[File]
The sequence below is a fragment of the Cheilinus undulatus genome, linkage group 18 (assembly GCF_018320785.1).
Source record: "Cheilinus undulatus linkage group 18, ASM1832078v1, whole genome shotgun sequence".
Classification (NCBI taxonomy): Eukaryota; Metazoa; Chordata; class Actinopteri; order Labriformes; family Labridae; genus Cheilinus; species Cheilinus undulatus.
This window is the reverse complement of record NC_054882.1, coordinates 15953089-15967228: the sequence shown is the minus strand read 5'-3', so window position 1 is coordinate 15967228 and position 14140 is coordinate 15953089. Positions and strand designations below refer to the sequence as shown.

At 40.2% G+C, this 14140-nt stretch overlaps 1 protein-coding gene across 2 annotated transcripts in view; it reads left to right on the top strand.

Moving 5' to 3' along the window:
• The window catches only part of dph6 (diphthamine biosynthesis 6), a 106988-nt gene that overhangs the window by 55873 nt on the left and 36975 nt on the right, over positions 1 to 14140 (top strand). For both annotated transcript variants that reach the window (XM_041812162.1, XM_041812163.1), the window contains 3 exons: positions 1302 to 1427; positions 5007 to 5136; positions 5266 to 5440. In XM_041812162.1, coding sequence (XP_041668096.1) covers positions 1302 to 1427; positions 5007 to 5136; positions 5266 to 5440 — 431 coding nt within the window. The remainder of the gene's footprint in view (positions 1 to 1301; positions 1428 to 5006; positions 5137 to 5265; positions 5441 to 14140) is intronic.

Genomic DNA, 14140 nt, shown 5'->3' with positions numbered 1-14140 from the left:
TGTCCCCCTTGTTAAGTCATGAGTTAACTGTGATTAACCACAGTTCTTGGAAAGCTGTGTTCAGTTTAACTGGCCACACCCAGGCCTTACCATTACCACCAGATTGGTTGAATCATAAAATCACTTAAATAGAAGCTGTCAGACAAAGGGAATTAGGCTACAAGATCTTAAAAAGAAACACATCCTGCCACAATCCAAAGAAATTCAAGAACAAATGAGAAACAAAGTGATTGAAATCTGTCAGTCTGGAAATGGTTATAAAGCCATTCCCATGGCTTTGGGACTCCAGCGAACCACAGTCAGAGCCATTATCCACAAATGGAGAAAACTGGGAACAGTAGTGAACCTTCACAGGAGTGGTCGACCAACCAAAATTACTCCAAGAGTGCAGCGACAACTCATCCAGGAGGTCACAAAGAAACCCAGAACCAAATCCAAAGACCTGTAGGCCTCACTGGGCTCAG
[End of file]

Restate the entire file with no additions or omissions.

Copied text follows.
The sequence below is a fragment of the Cheilinus undulatus genome, linkage group 18 (assembly GCF_018320785.1).
Source record: "Cheilinus undulatus linkage group 18, ASM1832078v1, whole genome shotgun sequence".
Classification (NCBI taxonomy): Eukaryota; Metazoa; Chordata; class Actinopteri; order Labriformes; family Labridae; genus Cheilinus; species Cheilinus undulatus.
This window is the reverse complement of record NC_054882.1, coordinates 15953089-15967228: the sequence shown is the minus strand read 5'-3', so window position 1 is coordinate 15967228 and position 14140 is coordinate 15953089. Positions and strand designations below refer to the sequence as shown.

At 40.2% G+C, this 14140-nt stretch overlaps 1 protein-coding gene across 2 annotated transcripts in view; it reads left to right on the top strand.

Moving 5' to 3' along the window:
• The window catches only part of dph6 (diphthamine biosynthesis 6), a 106988-nt gene that overhangs the window by 55873 nt on the left and 36975 nt on the right, over positions 1 to 14140 (top strand). For both annotated transcript variants that reach the window (XM_041812162.1, XM_041812163.1), the window contains 3 exons: positions 1302 to 1427; positions 5007 to 5136; positions 5266 to 5440. In XM_041812162.1, coding sequence (XP_041668096.1) covers positions 1302 to 1427; positions 5007 to 5136; positions 5266 to 5440 — 431 coding nt within the window. The remainder of the gene's footprint in view (positions 1 to 1301; positions 1428 to 5006; positions 5137 to 5265; positions 5441 to 14140) is intronic.

Genomic DNA, 14140 nt, shown 5'->3' with positions numbered 1-14140 from the left:
TGTCCCCCTTGTTAAGTCATGAGTTAACTGTGATTAACCACAGTTCTTGGAAAGCTGTGTTCAGTTTAACTGGCCACACCCAGGCCTTACCATTACCACCAGATTGGTTGAATCATAAAATCACTTAAATAGAAGCTGTCAGACAAAGGGAATTAGGCTACAAGATCTTAAAAAGAAACACATCCTGCCACAATCCAAAGAAATTCAAGAACAAATGAGAAACAAAGTGATTGAAATCTGTCAGTCTGGAAATGGTTATAAAGCCATTCCCATGGCTTTGGGACTCCAGCGAACCACAGTCAGAGCCATTATCCACAAATGGAGAAAACTGGGAACAGTAGTGAACCTTCACAGGAGTGGTCGACCAACCAAAATTACTCCAAGAGTGCAGCGACAACTCATCCAGGAGGTCACAAAGAAACCCAGAACCAAATCCAAAGACCTGTAGGCCTCACTGGGCTCAG